Becoming a Psychologist – A Step by Step Overview

A career as a psychologist requires a lot of specialized education and training. License and qualifying education all takes place at the graduate level. However, the journey begins a good deal earlier.

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psychology students

Undergraduate Education

Step 1:

Take a college prep curriculum in high school. Do some career exploration.

Step 2:

Complete undergraduate requirements. It is not necessary to major in psychology at the undergraduate level. However, programs typically expect to see a lot of psychology coursework on the transcript. They also expect to see high grades.

Undergraduates often have the opportunity to take survey courses in different sub-specialties. This can help with program selection.

Capella University is accredited by the Higher Learning Commission and offers several online bachelor’s, master’s and doctoral programs in psychology including both clinical and non-clinical specializations. Capella University also offers three online CACREP-accredited programs: MS in Clinical Mental Health Counseling, MS in School Counseling, and PhD in Counselor Education and Supervision, as well as a COAMFTE-accredited program, MS in Marriage and Family Therapy. Click here to contact Capella University and request information about their programs.

Step 3:

The American Psychological Association (APA) notes that getting some research experience at the undergraduate level can help a student make the cut at the graduate level.

Step 4:

Students have the option of joining professional organizations at the student stage. One option is a college-based psychology association. Some students join the American Psychological Association of Graduate Students (APAGS) as undergraduates.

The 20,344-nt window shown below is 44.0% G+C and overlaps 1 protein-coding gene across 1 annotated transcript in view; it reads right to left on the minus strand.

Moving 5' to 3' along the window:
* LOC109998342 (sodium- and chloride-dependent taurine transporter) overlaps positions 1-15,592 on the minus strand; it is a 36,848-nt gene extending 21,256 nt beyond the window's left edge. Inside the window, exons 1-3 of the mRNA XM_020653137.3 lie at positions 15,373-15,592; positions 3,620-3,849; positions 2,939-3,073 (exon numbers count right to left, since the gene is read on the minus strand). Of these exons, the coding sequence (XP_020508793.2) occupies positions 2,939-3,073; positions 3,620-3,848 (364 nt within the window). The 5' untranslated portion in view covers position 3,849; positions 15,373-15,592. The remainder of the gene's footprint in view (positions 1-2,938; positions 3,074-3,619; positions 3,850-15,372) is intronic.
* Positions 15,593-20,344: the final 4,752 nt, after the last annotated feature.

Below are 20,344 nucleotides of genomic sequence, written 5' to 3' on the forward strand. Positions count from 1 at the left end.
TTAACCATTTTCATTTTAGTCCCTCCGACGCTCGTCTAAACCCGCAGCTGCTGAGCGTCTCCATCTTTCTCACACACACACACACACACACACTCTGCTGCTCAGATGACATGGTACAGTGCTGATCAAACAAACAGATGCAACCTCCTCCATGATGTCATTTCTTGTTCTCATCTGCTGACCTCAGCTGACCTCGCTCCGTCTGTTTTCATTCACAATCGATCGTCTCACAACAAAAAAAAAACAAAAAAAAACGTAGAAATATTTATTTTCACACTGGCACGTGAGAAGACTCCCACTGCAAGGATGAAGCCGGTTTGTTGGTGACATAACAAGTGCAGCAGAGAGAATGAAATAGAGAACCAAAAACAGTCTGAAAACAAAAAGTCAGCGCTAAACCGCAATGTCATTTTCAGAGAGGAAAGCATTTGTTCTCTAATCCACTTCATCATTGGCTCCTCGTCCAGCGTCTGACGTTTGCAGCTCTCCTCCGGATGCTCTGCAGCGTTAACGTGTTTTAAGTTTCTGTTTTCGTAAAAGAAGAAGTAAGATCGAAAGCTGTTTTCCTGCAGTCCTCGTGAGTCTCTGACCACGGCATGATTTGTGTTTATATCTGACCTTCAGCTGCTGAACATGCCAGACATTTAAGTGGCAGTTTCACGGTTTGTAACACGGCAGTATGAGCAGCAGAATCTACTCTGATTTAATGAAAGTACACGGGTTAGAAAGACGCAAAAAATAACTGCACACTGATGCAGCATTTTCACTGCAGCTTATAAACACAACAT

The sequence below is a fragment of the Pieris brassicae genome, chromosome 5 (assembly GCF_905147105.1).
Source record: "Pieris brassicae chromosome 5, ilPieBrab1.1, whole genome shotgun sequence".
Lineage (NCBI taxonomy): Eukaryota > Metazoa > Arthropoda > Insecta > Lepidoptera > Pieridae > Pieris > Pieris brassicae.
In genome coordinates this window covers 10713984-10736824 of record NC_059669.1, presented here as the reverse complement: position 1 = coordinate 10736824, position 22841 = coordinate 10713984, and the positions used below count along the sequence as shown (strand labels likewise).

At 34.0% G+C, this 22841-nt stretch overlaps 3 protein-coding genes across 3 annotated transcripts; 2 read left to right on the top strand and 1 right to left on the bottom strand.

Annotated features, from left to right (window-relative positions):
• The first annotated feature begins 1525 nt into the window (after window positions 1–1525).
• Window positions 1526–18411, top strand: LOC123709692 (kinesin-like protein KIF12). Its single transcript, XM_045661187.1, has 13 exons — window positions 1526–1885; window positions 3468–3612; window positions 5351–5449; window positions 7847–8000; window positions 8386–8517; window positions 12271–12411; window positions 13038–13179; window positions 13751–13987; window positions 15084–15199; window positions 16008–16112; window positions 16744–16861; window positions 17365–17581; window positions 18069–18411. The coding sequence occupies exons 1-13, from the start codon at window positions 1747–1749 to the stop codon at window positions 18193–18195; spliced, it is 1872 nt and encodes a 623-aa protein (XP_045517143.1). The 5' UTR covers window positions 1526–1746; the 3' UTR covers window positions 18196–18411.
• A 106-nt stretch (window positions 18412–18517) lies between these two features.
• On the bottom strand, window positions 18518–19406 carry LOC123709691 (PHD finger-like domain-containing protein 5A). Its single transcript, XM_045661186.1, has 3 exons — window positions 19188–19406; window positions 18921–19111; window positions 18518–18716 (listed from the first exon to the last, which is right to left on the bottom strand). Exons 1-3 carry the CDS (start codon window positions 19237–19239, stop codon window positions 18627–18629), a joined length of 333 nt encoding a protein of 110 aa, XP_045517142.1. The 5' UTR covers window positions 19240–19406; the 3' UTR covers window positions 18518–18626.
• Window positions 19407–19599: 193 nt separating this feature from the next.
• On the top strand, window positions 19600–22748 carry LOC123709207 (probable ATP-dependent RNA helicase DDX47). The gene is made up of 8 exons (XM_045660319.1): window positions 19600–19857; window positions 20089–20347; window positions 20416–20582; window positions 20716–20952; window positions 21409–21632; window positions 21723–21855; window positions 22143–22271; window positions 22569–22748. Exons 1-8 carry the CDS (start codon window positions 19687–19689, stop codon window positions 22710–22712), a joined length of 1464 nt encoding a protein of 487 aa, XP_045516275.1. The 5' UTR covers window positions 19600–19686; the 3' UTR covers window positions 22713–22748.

If You Have a College Degree

Step 5:

Select a program. There are many types of psychology program offered at the graduate level. Healthcare related fields include clinical psychology, counseling psychology, and school psychology. There are additional sub-specialties like health psychology and pediatric or psychology.

Grand Canyon University (GCU) offers a variety of Master’s in Psychology programs modeled after the standards and recommendations set by the American Psychological Association with emphases in: Forensic Psychology, General Psychology, GeroPsychology, Health Psychology, Human Factors Psychology, Industrial and Organizational Psychology and Life Coaching. Three Bachelor’s in Psychology programs are also offered. Click here to learn about GCU and their programs.

Southern New Hampshire University (SNHU) offers online Bachelor’s and Master’s in Psychology programs with several emphases to select from as well as a CACREP accredited online Master’s in Counseling. Click here to learn about SNHU and their programs.